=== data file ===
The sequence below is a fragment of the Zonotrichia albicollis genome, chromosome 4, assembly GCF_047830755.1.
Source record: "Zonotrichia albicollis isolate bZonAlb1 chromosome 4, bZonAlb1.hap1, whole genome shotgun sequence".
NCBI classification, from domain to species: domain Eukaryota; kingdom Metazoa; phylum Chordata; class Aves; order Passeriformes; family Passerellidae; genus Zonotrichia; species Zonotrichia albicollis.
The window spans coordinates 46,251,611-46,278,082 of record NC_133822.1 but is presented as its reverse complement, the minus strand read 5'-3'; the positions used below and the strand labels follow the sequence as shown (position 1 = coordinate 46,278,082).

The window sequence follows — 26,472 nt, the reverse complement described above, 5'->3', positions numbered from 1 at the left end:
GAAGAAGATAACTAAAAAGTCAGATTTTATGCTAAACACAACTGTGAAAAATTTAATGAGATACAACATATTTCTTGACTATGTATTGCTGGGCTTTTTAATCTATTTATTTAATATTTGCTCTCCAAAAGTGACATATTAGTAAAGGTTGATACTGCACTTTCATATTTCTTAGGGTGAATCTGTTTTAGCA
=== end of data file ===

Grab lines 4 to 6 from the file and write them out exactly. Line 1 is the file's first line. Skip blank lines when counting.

The window spans coordinates 46,251,611-46,278,082 of record NC_133822.1 but is presented as its reverse complement, the minus strand read 5'-3'; the positions used below and the strand labels follow the sequence as shown (position 1 = coordinate 46,278,082).

The window sequence follows — 26,472 nt, the reverse complement described above, 5'->3', positions numbered from 1 at the left end:
GAAGAAGATAACTAAAAAGTCAGATTTTATGCTAAACACAACTGTGAAAAATTTAATGAGATACAACATATTTCTTGACTATGTATTGCTGGGCTTTTTAATCTATTTATTTAATATTTGCTCTCCAAAAGTGACATATTAGTAAAGGTTGATACTGCACTTTCATATTTCTTAGGGTGAATCTGTTTTAGCA